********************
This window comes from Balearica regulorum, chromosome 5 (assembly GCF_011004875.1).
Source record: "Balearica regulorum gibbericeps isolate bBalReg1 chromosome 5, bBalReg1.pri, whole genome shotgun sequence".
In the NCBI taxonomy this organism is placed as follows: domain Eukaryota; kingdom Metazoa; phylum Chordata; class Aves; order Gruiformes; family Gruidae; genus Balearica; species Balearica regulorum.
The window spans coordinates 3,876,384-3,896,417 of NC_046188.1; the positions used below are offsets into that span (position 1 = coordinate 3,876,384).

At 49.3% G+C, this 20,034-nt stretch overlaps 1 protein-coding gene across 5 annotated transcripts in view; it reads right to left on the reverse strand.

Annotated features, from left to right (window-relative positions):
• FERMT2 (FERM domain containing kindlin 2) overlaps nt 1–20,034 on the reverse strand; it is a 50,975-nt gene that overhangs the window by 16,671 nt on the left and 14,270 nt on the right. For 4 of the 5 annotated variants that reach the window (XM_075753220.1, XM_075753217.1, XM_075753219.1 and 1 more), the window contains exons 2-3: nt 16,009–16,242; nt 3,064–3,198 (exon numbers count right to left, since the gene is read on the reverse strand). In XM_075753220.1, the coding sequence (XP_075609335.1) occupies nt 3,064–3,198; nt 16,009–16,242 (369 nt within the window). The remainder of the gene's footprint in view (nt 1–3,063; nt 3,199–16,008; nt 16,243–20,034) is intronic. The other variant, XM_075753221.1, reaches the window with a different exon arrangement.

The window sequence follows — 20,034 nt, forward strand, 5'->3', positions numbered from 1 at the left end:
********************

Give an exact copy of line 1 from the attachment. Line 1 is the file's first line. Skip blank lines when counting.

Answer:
This window comes from Balearica regulorum, chromosome 5 (assembly GCF_011004875.1).